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Some of my American readers might be familiar with Dutch Sheets.

Sheets has his own ministry and is working towards ‘awakening’, which, along with ‘restoring’ and ‘reclaiming’, is a term Ted Cruz often used during his rallies in primary season.

It is a dog whistle for theocracy and Dominionism — Christians taking over the government.

Bad!

Therefore, it is with reservation that I am summarising and excerpting Dutch Sheets’s reasons why he is voting for Donald Trump. He makes it clear that these are his personal views, not those of Dutch Sheets Ministries.

Much of his essay of October 21 resonated strongly with me, and I hope it does with you as well. Please take the time to read it in full and pass it along to conservative Christian friends and family.

First, he has strong reservations about Trump with regard to personality and past deeds which have diminished during the post-convention campaign season.

That said, Sheets and I agree that both of us know what we are voting against.

This is why I am posting so many anti-Hillary pieces in order to reveal the extant evil in the Democratic Party. I am doing this because Big Media will not. They want Americans — especially the uninformed — to think that everything is sweetness and light.

Sheets says (emphases mine):

this election is not nearly as much about who I am for, as it is who and what I am against; and frankly, even with my initial concerns, the decision has never been easier.

He strongly objects to Obama and his administration:

One of the most devastating occurrences in America in our lifetimes, ranking up with The Supreme Court’s decisions of Roe vs. Wade and Engel vs. Vitale (the removal of prayer from schools), was the election of Barack Obama. I gave a strong warning about what would happen to our nation if he was elected. Sadly, it has all come to pass: a continued liberalization and empowerment of the judicial system in America; a weakened economy (our national debt has doubled in 7 years to $19 TRILLION!)[1]; further moral deterioration, along with a rebellion to and mockery of God (does anyone remember the White House lit up in the colors of the LGBT movement after marriage was re-defined by the Supreme Court?

If that wasn’t an “in your face” to God and those of us who “cling to their God, guns and religion” by the man who mockingly said it, I don’t know what could ever be!); increased violence; a weakened position in the world, along with a weakened military; the advance of radical Islamist terrorism; a setback in race relations; and more. I rejoice that our nation has been able to elect our first black president. I am deeply saddened, however, that it was Barack Obama.

I could not agree more.

Electing Hillary Clinton, Sheets says, will finish the work Obama and his administration started:

Hillary is pro-abortion, including partial-birth abortion, the most insidious evil of the last century; will raise taxes while continuing out-of-control spending; will further weaken our military; is for completely open borders[2]; is pro-gay marriage; supports Obamacare; has no respect for our Judeo-Christian heritage; sells influence; and is a proven liar. Do not be fooled—she will completely finish what Obama started.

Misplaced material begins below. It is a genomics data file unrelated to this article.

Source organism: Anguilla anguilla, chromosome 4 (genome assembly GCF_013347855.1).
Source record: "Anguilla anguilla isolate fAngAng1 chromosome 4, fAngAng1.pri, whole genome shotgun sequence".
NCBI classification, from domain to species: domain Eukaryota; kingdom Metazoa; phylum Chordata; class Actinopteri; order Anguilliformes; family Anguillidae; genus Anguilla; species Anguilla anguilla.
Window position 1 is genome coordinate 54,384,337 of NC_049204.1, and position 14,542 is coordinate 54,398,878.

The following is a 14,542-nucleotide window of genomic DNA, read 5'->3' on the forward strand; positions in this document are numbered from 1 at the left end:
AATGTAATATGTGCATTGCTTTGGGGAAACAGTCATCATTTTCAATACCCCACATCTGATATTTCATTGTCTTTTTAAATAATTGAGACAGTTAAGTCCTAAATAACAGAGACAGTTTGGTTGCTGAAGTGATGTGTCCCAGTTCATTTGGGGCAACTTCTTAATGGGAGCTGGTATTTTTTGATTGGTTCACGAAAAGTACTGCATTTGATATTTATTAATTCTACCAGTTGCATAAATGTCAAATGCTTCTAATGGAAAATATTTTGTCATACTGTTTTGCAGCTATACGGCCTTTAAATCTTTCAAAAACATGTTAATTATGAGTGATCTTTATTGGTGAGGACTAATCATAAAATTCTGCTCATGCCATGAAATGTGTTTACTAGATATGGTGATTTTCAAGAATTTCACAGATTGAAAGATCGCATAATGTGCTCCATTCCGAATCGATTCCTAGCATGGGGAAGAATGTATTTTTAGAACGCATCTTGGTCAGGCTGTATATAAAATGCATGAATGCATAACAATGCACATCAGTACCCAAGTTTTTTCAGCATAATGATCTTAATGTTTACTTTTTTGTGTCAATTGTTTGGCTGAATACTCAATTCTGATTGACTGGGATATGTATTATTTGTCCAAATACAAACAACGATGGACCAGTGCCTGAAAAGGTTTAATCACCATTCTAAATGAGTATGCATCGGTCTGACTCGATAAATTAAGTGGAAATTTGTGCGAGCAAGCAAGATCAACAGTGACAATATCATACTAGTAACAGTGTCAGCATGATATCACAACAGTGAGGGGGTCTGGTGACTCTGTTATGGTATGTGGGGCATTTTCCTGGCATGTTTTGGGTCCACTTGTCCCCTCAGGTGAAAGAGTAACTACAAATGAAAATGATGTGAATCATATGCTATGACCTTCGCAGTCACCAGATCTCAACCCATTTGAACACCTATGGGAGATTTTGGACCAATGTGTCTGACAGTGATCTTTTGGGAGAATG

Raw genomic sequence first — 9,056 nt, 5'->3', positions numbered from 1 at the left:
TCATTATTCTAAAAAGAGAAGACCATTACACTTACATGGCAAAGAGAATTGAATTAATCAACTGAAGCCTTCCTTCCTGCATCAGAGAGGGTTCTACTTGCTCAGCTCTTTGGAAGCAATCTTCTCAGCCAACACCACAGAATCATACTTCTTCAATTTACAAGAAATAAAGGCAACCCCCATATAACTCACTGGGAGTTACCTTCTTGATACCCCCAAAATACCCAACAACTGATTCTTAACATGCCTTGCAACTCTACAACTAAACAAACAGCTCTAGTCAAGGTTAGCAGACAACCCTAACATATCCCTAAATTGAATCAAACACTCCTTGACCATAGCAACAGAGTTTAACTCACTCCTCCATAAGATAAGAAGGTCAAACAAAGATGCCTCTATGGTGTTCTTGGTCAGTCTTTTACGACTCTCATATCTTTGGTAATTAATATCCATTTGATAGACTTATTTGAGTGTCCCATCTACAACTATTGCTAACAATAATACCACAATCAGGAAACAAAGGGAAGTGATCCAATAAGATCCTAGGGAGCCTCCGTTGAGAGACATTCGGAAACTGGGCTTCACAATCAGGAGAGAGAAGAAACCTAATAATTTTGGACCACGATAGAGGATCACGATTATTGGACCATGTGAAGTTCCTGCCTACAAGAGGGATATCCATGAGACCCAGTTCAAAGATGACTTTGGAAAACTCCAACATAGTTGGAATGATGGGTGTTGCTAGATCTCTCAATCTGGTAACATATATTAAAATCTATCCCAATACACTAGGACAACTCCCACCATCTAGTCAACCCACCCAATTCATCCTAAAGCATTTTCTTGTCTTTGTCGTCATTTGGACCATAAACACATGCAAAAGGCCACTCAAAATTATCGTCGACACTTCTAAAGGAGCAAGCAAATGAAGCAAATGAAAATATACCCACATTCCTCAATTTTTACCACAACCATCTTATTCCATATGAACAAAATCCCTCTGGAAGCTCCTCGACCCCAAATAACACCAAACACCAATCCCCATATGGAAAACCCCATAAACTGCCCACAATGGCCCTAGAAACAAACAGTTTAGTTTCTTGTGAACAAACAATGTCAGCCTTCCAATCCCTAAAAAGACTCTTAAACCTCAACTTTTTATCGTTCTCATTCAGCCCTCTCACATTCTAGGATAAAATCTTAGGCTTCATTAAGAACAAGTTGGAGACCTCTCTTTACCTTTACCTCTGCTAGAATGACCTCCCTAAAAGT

He goes on to say that the effect will be nearly irreversible. If anything can be undone from 12 years of Democrats at the top, it will take decades.

He recognises that another Clinton White House is not just ‘four more years’ and makes this appeal to ‘conscience’ and stay-at-home voters:

I also want to make an appeal to those who say their conscience won’t allow them to vote for either Trump or Clinton, so they simply won’t vote at all. I sincerely respect your convictions, but in this election, that argument fails the logic test (as does voting for someone who cannot possibly win). Trump’s potential negative developments do not come close to the magnitude of those Hillary would produce.

We simply cannot—regardless of our concerns regarding Trump—allow all the above-mentioned consequences to happen. I respectfully appeal to you to turn your “conscience” and “principles” toward the unborn, your children, grandchildren, and the destiny of this nation.

Sheets believes Trump has repented over the past decade and offers this evidence:

To see how Trump would actually lead, I would challenge you to look at those with whom he has surrounded himself: Pence; Carson; Huckabee; Giuliani; Christie; Gingrich; Palin; trusted generals; law enforcement officials; border patrol officials; evangelical leaders of all races; and otherwise, ethical, conservative leaders. What does this tell us? It is probably the greatest indicator of who Trump now is, clearly making the case that he has changed his moral ways over the past 10 years, as he claims.

I personally believe he has changed. I also believe God has gripped his heart for the nation, and is in the process of further transforming Mr. Trump. God has certainly allowed him to be humbled. Of course, the statements made by Trump on the video released from 2005 were despicable. However, if we reject him because of the sins of his past, we would also have to reject Abraham, King David, Rahab, “the woman at the well”, Mary Magdalene—all adulterers in their unrighteous past. And don’t forget murderers like the Apostle Paul. A lot of formerly despicable people will be in Heaven! And a lot of them, by the way, became great leaders and champions for God. Some changed the world.